Advent(ure) {a video reading}

If you tuned in last Friday, you know that as I've lately had some chances to read my work out loud in front of an audience. There is something different about hearing words spoken by the author of a piece (I always love audiobooks read by the author, for that reason). But more than that, I feel that I know many of you who read this blog. I look forward to your comments and emails, tweets and Facebook messages. You make your way into my thoughts, and my prayers. I could never have predicted this, and I am thankful.

If I could, I would gather you all in a room and talk with you about Advent. I would ask you how you found my blog in the first place, and what else you're reading, and what's going on in your heart during this season.

But since I can't do that with most of you, I thought I'd invite you into my living room and read you something I wrote last year (which I still like quite a lot). It's the second piece I read at the "Welcome To Advent" event, held by my church in the little book store across the street. (If you missed the first one, you can watch it here).

Once again, I've included the text below, if you'd like to read along.

If you're reading this in an email, you'll have to click through to the post in order to watch the video. (I hope you will, I had fun making it).

Grace and peace and adventure to you today, friends.

It’s all quiet tonight.

I keep looking at my dark phone. I keep checking social media. I keep thinking about putting an Over the Rhine Christmas album on the turntable.

But I don’t.

Advent has begun.

I used to be one of those kids who got excited about the next Christmas in January. My brother and I used to “practice” waking each other up for Christmas morning in the heat of the summer.

I’ve always shopped throughout the year, buying presents at after-Christmas sales and finishing up at Black Friday.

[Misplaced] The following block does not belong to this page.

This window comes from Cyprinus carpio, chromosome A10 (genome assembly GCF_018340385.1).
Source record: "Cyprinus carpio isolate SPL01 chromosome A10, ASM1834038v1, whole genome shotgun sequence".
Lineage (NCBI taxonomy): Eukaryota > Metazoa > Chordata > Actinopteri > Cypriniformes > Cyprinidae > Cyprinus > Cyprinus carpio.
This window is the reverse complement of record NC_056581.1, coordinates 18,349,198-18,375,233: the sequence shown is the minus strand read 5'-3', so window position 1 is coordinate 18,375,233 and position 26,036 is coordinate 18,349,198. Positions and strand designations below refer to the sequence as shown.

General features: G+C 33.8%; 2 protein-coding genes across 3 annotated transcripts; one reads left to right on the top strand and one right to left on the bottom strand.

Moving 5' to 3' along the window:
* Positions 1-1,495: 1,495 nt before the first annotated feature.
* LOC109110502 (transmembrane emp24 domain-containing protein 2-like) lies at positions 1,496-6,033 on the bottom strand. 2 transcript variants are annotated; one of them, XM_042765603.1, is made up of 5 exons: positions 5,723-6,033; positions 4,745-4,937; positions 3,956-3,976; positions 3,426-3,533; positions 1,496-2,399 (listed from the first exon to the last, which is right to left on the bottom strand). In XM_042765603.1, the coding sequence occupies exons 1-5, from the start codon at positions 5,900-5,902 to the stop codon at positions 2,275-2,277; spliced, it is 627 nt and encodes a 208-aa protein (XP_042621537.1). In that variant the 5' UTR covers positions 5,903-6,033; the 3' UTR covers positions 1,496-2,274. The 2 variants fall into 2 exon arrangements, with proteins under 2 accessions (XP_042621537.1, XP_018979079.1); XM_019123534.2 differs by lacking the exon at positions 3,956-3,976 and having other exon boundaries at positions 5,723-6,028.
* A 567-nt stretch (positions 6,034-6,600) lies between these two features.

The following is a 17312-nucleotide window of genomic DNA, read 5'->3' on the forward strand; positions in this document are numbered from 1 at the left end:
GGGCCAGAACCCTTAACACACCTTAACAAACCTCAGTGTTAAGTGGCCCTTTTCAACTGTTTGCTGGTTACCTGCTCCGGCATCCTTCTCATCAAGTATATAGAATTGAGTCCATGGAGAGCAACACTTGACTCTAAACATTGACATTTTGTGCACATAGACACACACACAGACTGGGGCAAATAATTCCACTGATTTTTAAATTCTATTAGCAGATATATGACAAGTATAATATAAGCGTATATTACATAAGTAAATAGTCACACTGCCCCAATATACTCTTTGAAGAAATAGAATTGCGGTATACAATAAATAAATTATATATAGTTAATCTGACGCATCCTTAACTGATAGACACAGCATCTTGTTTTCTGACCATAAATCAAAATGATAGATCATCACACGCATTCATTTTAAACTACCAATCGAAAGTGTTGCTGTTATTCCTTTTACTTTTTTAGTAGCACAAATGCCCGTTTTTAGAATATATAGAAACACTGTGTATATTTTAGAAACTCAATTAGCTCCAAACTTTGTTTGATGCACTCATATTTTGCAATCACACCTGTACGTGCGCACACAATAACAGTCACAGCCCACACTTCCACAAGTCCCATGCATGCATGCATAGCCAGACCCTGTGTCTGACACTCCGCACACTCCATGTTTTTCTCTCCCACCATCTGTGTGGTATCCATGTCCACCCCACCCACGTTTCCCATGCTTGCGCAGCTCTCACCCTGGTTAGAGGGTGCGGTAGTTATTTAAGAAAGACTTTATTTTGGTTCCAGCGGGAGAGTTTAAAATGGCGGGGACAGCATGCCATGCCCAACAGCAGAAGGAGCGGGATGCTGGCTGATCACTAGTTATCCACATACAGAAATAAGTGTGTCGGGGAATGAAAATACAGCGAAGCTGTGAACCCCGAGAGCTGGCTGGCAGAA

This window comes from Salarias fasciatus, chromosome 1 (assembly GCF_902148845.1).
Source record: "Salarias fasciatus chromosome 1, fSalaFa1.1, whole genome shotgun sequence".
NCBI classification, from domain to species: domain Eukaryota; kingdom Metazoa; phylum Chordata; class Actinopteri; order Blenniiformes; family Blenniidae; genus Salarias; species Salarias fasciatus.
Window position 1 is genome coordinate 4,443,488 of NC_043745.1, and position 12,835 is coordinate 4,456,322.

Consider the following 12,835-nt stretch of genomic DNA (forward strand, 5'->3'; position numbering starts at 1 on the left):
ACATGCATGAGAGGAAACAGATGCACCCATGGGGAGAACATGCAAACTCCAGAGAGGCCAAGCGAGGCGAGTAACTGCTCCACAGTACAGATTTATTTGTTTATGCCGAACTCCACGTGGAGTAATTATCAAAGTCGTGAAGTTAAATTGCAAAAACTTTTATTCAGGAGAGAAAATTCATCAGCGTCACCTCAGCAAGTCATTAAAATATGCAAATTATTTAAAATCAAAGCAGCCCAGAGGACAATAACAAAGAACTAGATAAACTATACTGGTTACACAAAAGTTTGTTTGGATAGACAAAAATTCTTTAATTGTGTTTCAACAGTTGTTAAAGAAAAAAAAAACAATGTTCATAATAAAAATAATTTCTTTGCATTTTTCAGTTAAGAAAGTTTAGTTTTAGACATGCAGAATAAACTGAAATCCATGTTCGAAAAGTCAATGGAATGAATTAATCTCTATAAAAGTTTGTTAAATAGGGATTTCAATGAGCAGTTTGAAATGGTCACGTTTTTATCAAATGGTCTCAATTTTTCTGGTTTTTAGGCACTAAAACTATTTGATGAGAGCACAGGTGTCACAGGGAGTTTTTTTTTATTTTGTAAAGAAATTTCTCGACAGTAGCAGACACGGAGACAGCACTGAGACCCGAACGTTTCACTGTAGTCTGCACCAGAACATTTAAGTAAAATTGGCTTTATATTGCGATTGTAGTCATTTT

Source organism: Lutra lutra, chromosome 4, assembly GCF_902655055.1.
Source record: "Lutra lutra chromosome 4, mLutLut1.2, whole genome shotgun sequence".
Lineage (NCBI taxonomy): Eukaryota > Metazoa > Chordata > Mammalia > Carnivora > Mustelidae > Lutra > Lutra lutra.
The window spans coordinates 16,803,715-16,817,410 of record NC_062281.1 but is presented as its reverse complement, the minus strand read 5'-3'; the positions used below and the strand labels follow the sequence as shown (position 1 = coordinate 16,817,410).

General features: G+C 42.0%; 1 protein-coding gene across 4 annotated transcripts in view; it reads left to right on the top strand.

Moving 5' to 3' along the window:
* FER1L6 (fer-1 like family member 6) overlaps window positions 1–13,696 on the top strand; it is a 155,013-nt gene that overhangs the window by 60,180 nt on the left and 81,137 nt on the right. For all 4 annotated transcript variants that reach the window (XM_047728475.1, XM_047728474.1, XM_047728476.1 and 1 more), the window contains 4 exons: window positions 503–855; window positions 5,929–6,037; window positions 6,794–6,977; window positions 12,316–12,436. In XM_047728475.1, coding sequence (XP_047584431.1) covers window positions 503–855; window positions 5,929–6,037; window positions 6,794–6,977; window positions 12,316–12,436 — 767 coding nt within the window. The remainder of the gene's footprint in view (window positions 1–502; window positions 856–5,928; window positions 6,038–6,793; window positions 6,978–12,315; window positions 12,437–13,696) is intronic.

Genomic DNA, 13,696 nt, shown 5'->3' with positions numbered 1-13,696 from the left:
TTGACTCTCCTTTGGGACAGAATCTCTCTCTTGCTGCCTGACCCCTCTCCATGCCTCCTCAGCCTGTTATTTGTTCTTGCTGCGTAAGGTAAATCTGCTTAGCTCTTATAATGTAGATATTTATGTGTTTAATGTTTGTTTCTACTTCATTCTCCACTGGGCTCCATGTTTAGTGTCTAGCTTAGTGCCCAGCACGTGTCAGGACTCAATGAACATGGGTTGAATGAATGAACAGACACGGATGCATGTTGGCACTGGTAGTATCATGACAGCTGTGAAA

I would stack up my Christmas movies and watch them when I got a few free minutes. I’d go to every party anyone asked me to. I bought sparkly tights and wore “ugly Christmas sweaters” and turned up my Christmas playlist in my car.

But somewhere along the way, the little girl who was so excited about Christmas, became someone who was chasing after what that used to feel like.

A friend asked me recently if I was going to be writing about Advent. She searched my blog and told me that she came up with all of my posts on “adventure.”

My first question: I have posts about adventures?

But it got me thinking, as words sometimes do, and I looked it up because I’d never noticed that the word Advent is contained within adventure.

As I read about these words, fraught with meaning (thank you I discovered something which made me pause, thankful for the silence.

Both words are derived from the Latin verb advenire - to come. Advent comes from the past participle stem (as in: has come). Adventure comes from the future participle (as in: will come).

I’m sitting here, in the present tense, realizing that I’m breathing somewhere between has come and will come, between Advent and Adventure.

I like to wail a little at Advent. For me, it’s a time of longing and looking around at what is not right.

It’s easy to see that way. It’s easy for me to find those things inside myself that I hope for,  not the things I’ve managed to put on a Christmas list, but the things that make me literally ache with want.

I’m walking through this season with Enuma Okoro’s book Silence and Other Surprising Invitations of Advent. For the moment, this means that I’m also walking with Elizabeth and Zechariah. In Day 1, she says: “Zechariah and Elizabeth know something about longing and waiting. They must also know something about the difficulty of maintaining faith and hope.”

Her prayer at the end of that day begins: God, teach us to be patient during times that make us uncomfortable.

I don’t think it’s just me either. In this time of light at the end of the tunnel (is it the sun, or a train?), it feels like many people in my sphere are crying out to God, grieving what hasn’t happened, or hoping against hope for what seems to be happening, but hasn’t happened yet.

Things are broken, and, like many others, I’ve tried to drown out the brokenness by pouring myself another glass of holiday cheer and turning up the music louder.

But not this year.

This year, I will wait in silence, broken only by my occasional sob, or scream, or shout.

Why? How? When? 

And it is here that I’m learning to inhabit Advent, between the two comings, the Spirit whispering inside of me. Because even though I cry and worry and complain and, sometimes, slide into despair, resignation and fear. I don’t do it alone.

Emmanuel, God with us. 

God with me. 

(edited from the archives.)